Sunday, November 13, 2011


the good ambassador tells it like it is: we are screwed.

---------- Forwarded message ----------
From: Ram Narayanan

If you wish to respond to this message, do NOT hit the "Reply" button; please try

Dear Rajeev Srinivasan:

I hope India’s policymakers will read and re-read the following powerful speech of Ambassador Ranjit Gupta, till his insightful comments get fully reflected in India’s strategic policy towards China..

Also, please see below Brig Gurmeet Kanwal’s essay on how India is looking east to counter the strategic encirclement by China.


Ram Narayanan

----- Original Message -----
From: tp sreenivasan
To: kictvpm googlegroups ; indianforeignservice ; spbhavan ; valliyil ; sreenilekhafriends ; roopagang ; UCASCA ; Beh, Matthew K
Cc: Ranjit Gupta
Sent: Sunday, November 13, 2011 7:23 AM
Subject: India-China Relations A Public Lecture By Ambassador Ranjit Gupta under the auspices of the Kerala International Centre Nov 9, 2011


At the invitation of the Kerala International Centre, Ambassador Ranjit Gupta delivered a Public Lecture in Thiruvananthapuram YMCA Hall on India-China Relations. Lt.Gen.Sushil Pillai chaired the session. The Lecture was well received and there was a robust Q&A session. The following is the text of the Lecture, as provided by the speaker.



China Presentation on Nov 9 at Thiruvanthapuram

May I thank my friend and colleague Sreeni, as he is widely and affectionately known, for inviting me to speak at the Kerala International Centre. I am conscious of the fact that I am speaking before a well informed and distinguished audience. Due to time constraints I will present a broad picture and hope to cover aspects which I would inevitably miss in my presentation during Q and A.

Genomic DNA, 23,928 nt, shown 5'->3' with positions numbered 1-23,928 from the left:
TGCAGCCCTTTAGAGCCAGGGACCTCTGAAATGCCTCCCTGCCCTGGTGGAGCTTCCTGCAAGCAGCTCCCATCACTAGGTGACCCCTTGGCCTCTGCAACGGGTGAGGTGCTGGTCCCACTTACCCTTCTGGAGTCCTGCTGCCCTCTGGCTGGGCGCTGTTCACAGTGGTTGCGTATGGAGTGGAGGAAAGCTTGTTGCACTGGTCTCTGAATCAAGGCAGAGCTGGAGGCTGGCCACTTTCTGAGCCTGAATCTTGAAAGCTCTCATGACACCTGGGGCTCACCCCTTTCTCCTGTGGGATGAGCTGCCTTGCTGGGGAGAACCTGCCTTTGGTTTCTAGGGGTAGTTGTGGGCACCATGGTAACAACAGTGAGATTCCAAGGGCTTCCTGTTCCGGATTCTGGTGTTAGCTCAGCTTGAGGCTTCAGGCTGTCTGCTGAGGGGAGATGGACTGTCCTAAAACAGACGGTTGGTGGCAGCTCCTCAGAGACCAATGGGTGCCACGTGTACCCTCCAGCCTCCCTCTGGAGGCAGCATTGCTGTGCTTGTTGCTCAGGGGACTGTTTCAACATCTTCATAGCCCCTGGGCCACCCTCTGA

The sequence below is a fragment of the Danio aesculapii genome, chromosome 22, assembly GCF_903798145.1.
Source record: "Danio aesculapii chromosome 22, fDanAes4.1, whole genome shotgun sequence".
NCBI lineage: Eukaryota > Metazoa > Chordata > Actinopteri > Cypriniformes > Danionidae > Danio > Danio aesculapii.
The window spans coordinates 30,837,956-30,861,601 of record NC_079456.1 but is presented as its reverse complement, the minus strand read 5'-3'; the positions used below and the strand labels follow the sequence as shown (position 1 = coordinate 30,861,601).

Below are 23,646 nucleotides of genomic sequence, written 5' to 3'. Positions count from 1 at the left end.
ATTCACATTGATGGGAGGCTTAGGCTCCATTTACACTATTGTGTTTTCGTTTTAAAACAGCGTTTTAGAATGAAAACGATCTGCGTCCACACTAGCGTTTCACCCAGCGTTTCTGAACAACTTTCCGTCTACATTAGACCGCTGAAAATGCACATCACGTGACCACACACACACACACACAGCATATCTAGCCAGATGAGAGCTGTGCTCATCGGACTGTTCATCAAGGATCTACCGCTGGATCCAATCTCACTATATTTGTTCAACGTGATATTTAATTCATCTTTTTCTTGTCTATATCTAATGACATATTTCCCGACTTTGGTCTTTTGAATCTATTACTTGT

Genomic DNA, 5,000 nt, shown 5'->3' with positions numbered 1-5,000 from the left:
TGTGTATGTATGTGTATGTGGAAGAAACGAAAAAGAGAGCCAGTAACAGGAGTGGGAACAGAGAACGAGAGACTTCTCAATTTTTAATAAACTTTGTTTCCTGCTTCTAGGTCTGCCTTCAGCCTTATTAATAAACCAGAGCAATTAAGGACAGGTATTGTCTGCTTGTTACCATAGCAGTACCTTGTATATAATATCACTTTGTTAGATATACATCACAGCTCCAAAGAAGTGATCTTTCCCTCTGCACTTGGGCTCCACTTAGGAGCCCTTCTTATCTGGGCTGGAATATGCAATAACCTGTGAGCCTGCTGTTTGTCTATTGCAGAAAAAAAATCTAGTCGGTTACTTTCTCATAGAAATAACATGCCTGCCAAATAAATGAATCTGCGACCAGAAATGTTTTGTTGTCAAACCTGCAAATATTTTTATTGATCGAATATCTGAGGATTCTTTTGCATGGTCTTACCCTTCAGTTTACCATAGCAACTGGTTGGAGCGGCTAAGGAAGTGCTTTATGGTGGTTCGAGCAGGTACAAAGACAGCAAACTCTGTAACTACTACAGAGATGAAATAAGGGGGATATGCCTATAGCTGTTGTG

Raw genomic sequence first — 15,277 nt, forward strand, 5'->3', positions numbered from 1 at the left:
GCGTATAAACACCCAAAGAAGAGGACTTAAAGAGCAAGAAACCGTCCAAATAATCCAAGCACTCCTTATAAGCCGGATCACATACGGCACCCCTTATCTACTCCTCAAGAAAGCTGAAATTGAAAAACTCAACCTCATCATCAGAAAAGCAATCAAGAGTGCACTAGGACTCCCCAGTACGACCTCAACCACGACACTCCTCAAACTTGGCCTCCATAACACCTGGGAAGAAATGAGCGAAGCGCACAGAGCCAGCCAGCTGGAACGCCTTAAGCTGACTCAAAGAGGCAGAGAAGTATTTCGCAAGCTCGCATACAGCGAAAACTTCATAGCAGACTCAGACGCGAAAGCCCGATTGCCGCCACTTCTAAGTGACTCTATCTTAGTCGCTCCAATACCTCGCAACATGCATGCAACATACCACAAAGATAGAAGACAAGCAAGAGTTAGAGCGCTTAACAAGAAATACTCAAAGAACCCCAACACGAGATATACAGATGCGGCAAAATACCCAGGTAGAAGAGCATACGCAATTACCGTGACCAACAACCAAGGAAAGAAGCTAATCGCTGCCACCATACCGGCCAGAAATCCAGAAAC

China has exhibited enormous dexterity in formulating timeframe-focused, objectives-driven, action-oriented strategic policies in the diplomatic, economic and military domains, and in converting these policies into brilliantly coordinated tactical activity on the ground in all continents across the globe, but particularly in its neighbourhood. China’s primary tools have been very impressively growing comprehensive national power, expertly complemented by drawing neighbours, major global powers and energy and other natural resources-rich countries into a progressively tightening economic embrace. Today, each one of its neighbours has a stronger economic relationship with China than with any other neighbour or another major power. At the same time, China has growing substantive political interaction with every single important country of the world including countries such as India and Japan despite having very serious bilateral disputes with both. There are significant new positive features in China’s relations with even traditional US allies such as Australia, South Korea and Taiwan. In fact, it would not be an exaggeration to suggest that China’s global relationships today are far more satisfactory than those of all other major powers, including the US. Today, China is by far the most influential actor in Central Asia; while the balance of power in the Asia Pacific region remains in favour of the US, the balance of influence is increasingly contested and slowly but perceptibly moving away from US preeminence; in South Asia, India’s own region, China is more influential than India; China continues to make extremely impressive headway in Africa, Latin America and West Asia. China is unabashedly using the leverage provided by its veto power in the Security Council for strategic advantage. China is considered to be the locomotive of the growth of the global economy. Countries around the world increasingly feel compelled to take into account China’s interests and strategic preferences when weighing their policy options and choices without the necessity of China having to resort to overtly coercive diplomacy let alone military action. Not one single neighbour poses the slightest military challenge to China; indeed no country in the world poses a military threat to it. The result is that today China has a more benign, non-threatening and cooperative external security environment than ever before in its modern history and which is very significantly more comfortable than for example for the United States and many other major countries of the world. Yet, China is not content with this very satisfactory state of affairs. and wants more of everything – influence, power and territory including proprietary rights over international waters.